Your RDA of Irony

On This Day in 1796…

How should we celebrate the anniversary of Edward Jenner’s introduction of vaccinating against small pox?  A cake covered with buttercream pustules?  (You know me: any excuse for frosting.)   

It is a tribute to English tolerance that Edward Jenner was merely vilified for his dangerous notion about vaccination…and not hanged or exiled to Australia.  The English were not just intimidated by medical innovation; they had developed a sentimental attachment to small pox.  The disease had proved extremely helpful in clearing North America of its natives.  (The Spanish were just as grateful for the same reason.)

However, the French–ever the contrary–did not seem to like small pox.  Of course, they would prefer the great pox–and even earned the honor of having syphilis renamed the French Disease.  And small pox did not behave itself in France. 

It is the reason that Louis XIV was succeeded by his great-grandson.  So, what happened to Louis XIV’s dauphin and grand-dauphin? In 1711-1712, there was an outbreak of smallpox at Versailles. The mortality among the Bourbons would have made a Jacobin jealous. The future Louis XV was the third son of the Duc of Burgundy. By the time the epidemic had ended, he had lost both his parents, his two older brothers and his grandfather. The two-year-old had been fifth in line to the throne; he now was the heir.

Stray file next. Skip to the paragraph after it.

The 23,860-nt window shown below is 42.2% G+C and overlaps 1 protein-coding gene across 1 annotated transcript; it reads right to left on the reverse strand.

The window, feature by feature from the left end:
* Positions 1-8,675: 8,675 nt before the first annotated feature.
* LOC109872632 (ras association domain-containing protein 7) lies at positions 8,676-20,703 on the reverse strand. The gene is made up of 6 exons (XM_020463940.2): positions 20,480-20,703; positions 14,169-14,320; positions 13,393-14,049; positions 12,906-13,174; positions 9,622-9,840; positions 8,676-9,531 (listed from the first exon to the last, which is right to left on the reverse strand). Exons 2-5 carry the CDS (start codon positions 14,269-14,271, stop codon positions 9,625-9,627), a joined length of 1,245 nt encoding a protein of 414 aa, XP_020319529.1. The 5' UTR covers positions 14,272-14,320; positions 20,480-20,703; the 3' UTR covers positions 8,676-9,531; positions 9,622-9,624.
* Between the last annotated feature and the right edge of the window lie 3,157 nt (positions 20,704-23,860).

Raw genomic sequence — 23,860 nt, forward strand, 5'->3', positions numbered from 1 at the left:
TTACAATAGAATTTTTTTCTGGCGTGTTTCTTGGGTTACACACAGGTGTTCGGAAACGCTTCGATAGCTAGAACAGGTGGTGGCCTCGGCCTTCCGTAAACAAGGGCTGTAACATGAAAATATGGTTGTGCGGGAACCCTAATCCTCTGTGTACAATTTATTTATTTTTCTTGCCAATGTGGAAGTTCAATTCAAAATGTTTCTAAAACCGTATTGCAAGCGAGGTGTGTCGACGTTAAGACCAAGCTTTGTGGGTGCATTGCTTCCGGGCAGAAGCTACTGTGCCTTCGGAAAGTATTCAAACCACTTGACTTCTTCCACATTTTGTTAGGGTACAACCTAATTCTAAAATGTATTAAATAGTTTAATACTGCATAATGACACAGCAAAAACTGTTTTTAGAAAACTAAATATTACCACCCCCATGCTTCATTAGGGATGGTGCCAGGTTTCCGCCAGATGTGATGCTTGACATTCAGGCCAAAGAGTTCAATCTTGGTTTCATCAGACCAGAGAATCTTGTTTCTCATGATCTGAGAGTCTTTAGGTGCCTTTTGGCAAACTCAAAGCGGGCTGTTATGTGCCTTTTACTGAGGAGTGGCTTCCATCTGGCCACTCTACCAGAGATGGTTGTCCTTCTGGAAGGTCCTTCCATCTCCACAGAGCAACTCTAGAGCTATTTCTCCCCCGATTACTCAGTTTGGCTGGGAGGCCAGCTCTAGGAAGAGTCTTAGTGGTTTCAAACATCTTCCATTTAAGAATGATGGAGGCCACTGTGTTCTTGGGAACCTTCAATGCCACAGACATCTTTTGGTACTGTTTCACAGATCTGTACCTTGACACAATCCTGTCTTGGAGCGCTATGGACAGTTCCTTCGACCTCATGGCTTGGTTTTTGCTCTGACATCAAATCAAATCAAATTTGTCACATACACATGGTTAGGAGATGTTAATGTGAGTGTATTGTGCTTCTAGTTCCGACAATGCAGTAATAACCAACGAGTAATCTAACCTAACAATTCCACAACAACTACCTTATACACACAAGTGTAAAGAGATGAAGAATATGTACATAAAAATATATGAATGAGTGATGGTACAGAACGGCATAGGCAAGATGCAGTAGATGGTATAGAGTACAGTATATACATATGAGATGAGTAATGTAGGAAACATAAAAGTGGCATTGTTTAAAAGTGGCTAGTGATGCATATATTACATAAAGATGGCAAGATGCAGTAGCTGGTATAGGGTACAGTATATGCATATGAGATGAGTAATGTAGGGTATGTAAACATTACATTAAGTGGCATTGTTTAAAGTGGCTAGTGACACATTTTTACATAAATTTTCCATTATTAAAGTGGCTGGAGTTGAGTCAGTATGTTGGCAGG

Indeed his survival was due to the diligence of his nurse; she quarantined herself and the child–isolating themselves from any other contact. But for her zeal, the succession might have passed to the Orleanist branch of the royal family; and who would want intelligent, progressive kings of France?

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